Amazon appears ready to release its new tablet, hailed by some observers as a legitimate threat to Apple's global-leading iPad.

Amazon's PR firm sent an invitation to journalists Friday afternoon announcing a press conference in New York City on Sept. 28, when the company is expected to reveal its new consumer tech weapon -- the Kindle tablet. But while the tablet hasn't been revealed publicly yet, it is apparently quite real -- seen by one tech journalist already, along with strong hints made by Amazon in recent weeks.

Wednesday is tablet day, BGC Partners Analyst Colin Gillis told Reuters. 

In a matter of days, we should all get a good look, but already we've got some very good ideas to go on. Thus, here are five things to know about the new Amazon tablet, apparently set for October release:

1) Amazon's first tablet will likely have a 7-inch backlit, multi-color touchscreen. The new tablet will run on a specialized, altered version of Google's Android operating system, and apps will be ready and waiting at Amazon's Android App Store. Amazon will likely release a 10.1-inch version of the tablet in the first quarter of 2012, following the release of its 7-inch tablet with a bigger, somewhat more expensive version.

Some say the smaller screen size will make Amazon's new tablet more of a direct competitor against Barnes and Noble's Nook Color than against Apple's iPad, which has a larger screen size. But if the tablet is smaller and weighs less, it will be easier to carry on-the-go than the iPad, perhaps giving it an advantage, since most consumers like to take their tablets along with them throughout the day.

2) Amazon's tablet will be cheap -- likely $250. The company will sell its new tablet as a loss leader in terms of hardware costs, so the company can launch it as an immediate competitor to Apple's iPad and avoid the fate of the doomed HP TouchPad. That's how Amazon launched the Kindle several years ago, losing money on hardware at first while it grabbed customers and got the cost down.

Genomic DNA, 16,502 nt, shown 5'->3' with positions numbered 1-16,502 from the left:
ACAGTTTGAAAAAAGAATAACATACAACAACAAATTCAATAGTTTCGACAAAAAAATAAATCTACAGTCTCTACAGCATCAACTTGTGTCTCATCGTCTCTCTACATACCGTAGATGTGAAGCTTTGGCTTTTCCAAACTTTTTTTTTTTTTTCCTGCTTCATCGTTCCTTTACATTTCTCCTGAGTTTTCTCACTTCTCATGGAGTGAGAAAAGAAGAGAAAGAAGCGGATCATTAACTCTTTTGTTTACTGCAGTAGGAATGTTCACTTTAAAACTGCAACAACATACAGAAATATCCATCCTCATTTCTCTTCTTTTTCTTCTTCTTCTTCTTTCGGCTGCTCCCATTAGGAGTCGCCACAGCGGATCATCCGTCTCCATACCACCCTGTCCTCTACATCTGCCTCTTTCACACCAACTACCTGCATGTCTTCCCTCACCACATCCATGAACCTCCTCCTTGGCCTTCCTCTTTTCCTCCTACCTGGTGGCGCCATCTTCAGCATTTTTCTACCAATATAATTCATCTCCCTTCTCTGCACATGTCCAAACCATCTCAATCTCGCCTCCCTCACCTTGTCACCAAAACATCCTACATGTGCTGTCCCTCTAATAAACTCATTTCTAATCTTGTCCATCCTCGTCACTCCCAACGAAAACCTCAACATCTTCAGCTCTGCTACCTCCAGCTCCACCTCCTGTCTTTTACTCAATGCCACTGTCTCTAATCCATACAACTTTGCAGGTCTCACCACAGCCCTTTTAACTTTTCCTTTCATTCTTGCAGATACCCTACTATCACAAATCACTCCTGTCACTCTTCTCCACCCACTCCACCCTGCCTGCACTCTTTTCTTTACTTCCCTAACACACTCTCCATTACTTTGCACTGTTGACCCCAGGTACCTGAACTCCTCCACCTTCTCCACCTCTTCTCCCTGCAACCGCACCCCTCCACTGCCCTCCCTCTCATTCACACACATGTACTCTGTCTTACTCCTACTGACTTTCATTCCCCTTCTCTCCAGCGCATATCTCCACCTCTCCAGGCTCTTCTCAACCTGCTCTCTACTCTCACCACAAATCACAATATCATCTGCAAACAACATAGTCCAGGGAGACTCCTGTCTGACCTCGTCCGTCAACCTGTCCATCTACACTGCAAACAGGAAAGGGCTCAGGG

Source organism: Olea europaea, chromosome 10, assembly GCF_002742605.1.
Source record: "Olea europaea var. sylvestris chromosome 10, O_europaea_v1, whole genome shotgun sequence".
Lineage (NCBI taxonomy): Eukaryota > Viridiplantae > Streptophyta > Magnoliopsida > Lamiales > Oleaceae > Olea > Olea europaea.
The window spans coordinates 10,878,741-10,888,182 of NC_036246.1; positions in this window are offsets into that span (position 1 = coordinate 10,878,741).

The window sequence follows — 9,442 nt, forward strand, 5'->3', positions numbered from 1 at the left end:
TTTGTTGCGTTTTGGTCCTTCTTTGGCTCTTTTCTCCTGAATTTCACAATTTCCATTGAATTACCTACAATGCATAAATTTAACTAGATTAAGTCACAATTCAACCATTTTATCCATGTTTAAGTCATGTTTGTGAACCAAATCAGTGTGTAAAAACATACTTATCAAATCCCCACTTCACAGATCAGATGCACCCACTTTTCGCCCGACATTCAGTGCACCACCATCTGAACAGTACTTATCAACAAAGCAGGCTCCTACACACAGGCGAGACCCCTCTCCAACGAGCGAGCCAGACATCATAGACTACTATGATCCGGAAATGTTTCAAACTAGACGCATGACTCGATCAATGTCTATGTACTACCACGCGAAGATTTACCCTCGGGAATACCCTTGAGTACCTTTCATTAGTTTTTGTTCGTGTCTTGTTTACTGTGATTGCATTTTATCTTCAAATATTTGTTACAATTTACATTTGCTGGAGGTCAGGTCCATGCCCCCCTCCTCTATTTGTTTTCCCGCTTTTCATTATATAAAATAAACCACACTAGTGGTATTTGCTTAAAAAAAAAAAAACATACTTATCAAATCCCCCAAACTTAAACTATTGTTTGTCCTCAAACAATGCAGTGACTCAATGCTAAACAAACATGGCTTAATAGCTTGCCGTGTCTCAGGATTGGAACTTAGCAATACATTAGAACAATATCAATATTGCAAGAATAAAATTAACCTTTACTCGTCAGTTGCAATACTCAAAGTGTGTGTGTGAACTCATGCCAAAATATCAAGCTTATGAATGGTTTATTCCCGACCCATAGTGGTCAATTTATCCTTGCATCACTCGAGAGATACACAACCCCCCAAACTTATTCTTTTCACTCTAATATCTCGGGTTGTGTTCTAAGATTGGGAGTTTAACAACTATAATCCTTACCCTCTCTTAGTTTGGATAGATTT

Meanwhile, Kindle customers did just what Amazon wanted them to do -- they boosted Amazon's content sales, easily making the company the ebooks industry leader.

That means -- get ready consumers -- a new tablet deal is just around the corner. Industry analysts say Amazon's first tablet will be priced below $300, with a likely entry price point of $250. That's half the cost of the entry-level iPad, which sells for $499.

Knowing Amazon, it is likely to be a very aggressive price, Gillis said.

3) Amazon tablet buyers will get a Prime content deal. The tablet will be optimized for Kindle ebooks, and ready for point-and-click enhanced shopping experiences at Amazon.com, which also includes downloadable and streaming movies.

The company's primary ambition: signing up new customers for Amazon Prime, its membership service. Think Netflix, iTunes, Apple's App Store and Wal-Mart (online, of course) combined into one provider for the lowest prices, since that's where Amazon wants to get big, fast.

Amazon has been adding movie and TV show content for its Prime members -- who pay an annual membership fee -- rivaling streaming video subscription service Netflix. By bundling Prime services with its new tablet, the company can lower costs on its hardware, while gaining a competitive edge against Apple and other competitors by signing up more customers for its subscription service.

4) The initial version is expected to be Wi-Fi only, running on Amazon's specially designed version of Google's Android operating system. TechCrunch's MG Seigler wrote earlier this month that he had seen a version of Amazon's tablet and played with it. He said it's called the Amazon Kindle.

Seigler also said the device is nothing like the Android devices that consumers are used to seeing.

The interface is all Amazon and Kindle, he wrote. It's black, dark blue, and a bunch of orange. The main screen is a carousel that looks like Cover Flow in iTunes which displays all the content you have on the device.

5) Amazon's new Web site is tablet friendly. Amazon understands that the tablet is the critical gap emerging between the small smartphone and the large laptop computer. Consumers increasingly shop on-the-go, and Amazon's site is among the global leading Internet retail sites.

Consider only that about one in five Internet users from around the world visits Amazon's retail site at amazon.com. The company wants to sell tablets and content, so its Web site needs to be quite tablet-friendly.

Thus, Amazon has a redesigned site that is less cluttered than it was previously, with fewer buttons, more white space and a bigger search box. It's cleaner and lighter -- custom-designed for tablet users. 

That means buyers of Amazon's new tablet will have optimization that best fits the company's site. Whether it's ebooks or shopping for products or downloading movies, rest assured that Amazon's tablet will run best in sync with amazon.com.